In the grand tradition of the "Dead or Canadian?" segment on
Across the Street
presents "Irish, American or Dead?". "Irish, American or Dead?" is a little quiz designed to help readers discern amongst those things which hail from the Emerald Isle, those things which advertisers would like you to think are Irish and those things which are, well, dead.
Rules: A person, place or thing will be presented, followed by the question "Irish, American or dead?". Simply pick one of the categories and see how your answer stacks up! One point is awarded per correct answer. May the luck o' the Irish be with you!
Q: Shamrock Shake -- Irish, American or dead?
A: The obvious answer is American.
was served in the 1970s and was created by Hal Rosen.
Q: St. Patrick -- Irish, American or dead?
may have been English, Welsh, Scottish, or even French, but definitely not Irish! According to legend and recounted in his
, Patrick was a British youth, kidnapped and enslaved in Ireland as a teen, only to escape to France and at the age of 60 return to Ireland as a bishop. Snakes, Christianity and shamrocks, oh my! Take a look at the
associated with St. Patrick. More on Patrick can be found
Q: Lucky the Leprechaun -- Irish, American or dead?
A: American! Although the
has been described as Ireland's national fairy, this name was originally only used in the north
are short, ugly and quite bitter little cobblers. The modern interpretation of the Leprechaun is largely influenced by the Disney film
Darby O'Gill and the Little People
and is embodied in
as a combination of the original Leprechaun and an Irish farmer. Love your
? Then check out the
Q: Enya -- Irish, American or dead?
is as Irish as a shillelagh and can induce coma just as easily. She was born on May 17, 1961 in the small village of Dore in the Gweedore region of County Donegal in the northwest of the Republic of Ireland.
Q: Kathy Ireland -- Irish, American or dead?
A: The Irish may wish she was theirs, but
is America's very own Santa Barbara, Calif., girl.
Q: Bagpipes -- Irish, American or dead?
A: Definitely dead -- animals, that is. This wailing instrument is composed of an entire hide of a sheep or goat, with a chanter, the pipe with finger holes, fitted into a wooden plug in the animal's neck. Popping up first in Asia in the 1st century, the
was introduced later to Rome toward the end of the century. Check out
for more information.
Q.: Irish Spring -- Irish, American or dead?
A: Definitely American. This
deodorant soap first appeared in 1972. Although it may feel like you're "takin' a shower in Ireland," you'll open your eyes to find you never left your own bathroom. Read about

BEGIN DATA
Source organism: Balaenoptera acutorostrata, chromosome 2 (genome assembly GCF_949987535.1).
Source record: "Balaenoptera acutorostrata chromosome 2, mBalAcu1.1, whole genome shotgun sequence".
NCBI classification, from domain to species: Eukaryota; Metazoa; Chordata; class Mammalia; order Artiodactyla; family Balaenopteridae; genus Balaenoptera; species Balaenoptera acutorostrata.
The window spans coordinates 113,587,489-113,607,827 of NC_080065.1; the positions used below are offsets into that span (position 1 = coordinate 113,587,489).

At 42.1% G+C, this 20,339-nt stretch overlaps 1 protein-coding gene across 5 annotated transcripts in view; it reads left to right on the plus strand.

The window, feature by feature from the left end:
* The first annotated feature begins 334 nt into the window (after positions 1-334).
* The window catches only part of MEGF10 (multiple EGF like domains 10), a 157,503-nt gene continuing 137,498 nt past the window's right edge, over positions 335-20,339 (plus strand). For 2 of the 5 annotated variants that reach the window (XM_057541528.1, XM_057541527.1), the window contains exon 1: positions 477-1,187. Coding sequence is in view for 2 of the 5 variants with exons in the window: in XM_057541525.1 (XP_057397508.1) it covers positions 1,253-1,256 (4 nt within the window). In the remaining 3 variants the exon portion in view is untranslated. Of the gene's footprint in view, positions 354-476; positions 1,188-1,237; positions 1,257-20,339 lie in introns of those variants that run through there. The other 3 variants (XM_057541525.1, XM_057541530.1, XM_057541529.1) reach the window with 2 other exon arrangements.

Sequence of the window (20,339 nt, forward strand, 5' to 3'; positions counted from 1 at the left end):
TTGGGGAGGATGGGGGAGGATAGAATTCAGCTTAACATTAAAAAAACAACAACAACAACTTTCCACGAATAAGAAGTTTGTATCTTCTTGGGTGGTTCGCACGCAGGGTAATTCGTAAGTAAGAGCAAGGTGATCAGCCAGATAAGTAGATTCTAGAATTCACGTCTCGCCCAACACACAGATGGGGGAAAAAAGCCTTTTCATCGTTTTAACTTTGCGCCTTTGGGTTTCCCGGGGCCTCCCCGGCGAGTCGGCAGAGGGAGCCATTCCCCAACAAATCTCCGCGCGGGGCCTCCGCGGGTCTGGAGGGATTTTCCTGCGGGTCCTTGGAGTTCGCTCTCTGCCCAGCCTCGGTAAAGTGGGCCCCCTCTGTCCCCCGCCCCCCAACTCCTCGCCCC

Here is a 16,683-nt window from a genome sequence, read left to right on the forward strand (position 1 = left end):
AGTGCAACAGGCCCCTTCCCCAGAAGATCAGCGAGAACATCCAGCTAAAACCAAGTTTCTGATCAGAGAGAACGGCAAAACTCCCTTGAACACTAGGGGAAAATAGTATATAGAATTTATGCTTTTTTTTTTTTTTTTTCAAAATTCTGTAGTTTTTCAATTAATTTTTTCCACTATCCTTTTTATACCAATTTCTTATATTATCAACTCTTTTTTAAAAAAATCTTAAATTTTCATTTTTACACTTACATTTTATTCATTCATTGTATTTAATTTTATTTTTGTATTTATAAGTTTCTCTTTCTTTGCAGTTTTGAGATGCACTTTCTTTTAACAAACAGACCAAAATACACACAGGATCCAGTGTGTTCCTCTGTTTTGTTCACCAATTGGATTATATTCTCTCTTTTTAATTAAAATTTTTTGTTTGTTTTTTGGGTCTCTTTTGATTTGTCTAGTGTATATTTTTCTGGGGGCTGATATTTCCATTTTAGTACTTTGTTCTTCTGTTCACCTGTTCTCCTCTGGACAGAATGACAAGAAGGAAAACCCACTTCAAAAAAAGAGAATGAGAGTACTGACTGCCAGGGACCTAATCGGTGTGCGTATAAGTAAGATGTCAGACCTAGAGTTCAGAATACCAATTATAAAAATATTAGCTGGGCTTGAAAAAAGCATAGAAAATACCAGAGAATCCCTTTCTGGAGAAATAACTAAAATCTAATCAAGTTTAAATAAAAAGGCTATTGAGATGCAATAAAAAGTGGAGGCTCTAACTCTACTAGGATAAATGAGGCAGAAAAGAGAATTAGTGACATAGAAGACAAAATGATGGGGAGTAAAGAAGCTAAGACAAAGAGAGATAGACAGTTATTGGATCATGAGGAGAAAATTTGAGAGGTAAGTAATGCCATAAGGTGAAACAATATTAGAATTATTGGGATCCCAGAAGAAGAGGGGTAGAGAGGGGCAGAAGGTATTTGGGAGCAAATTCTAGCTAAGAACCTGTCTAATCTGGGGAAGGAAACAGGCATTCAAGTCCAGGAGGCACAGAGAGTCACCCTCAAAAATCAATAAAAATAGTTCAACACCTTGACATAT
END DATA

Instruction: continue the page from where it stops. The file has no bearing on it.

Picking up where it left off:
Irish Spring Sport
introduced in 1996. For a review of the original Irish Spring bar soap, click
Q:The Irish Dragoons -- Irish, American or dead?
A: American. The
are a mounted and dismounted cavalry regiment. Raised illegally in 1863 by Gen. John C. Fremont, the Irish Dragoons suffered a short, but brave life. The men of the Reactivated Irish Dragoons Mounted & Dismounted Cavalry, U.S. strive to portray as authentically as possible the valor and courage of those men.
Q: Michael Flatley, a.k.a. "Lord of the Dance" -- Irish, American or dead?
A: If you said American, you are right! This self-proclaimed
hails from the Windy City of Chicago.
Q: University of Notre Dame -- Irish, American or dead?
A: This is actually a trick question. Geographically speaking, the University of
is in the heartland of America. However, it was founded in late November 1842 by a French-speaking priest by the name of
. And though they are known today as the "Fighting Irish," it wasn't until 1965 that the Leprechaun replaced
a series of Irish terrier dogs
, which usually took the name Clashmore Mike, as the official school mascot. Give yourself one point for any answer.
Q: Bailey's Irish Cream -- Irish, American or dead?
A: Irish. Since 1974, this
has accounted for 4% of the total milk production in Ireland.
Q: Pierce Brosnan -- Irish, American or dead?
A: He may be on "Her Majesty's Secret Service," but this
hails from the Emerald Isle.
Q: Corned beef and cabbage -- Irish, American or dead?
A: The resounding answer is dead!
may be a traditional dish on St. Patrick's Day, but its Irish roots are very questionable. The term "corned" refers to the corn-sized grains of salt used in the preserving process since beef was shipped to Britain and Canada while the Irish snacked on pork or ham. For further insight, recipes, and advice, click
8-13 -- Erin Go Bragh!
You know your Irish from your imitators. Have a pint and celebrate!
2-7 -- Erin Go So-So.
You can find Ireland on a map with your eyes closed, but the term "Taoiseach" makes you scratch your head.
0-2 -- Erin Go Nowhere.
You may need to reread
Other Sites Of Irish Interest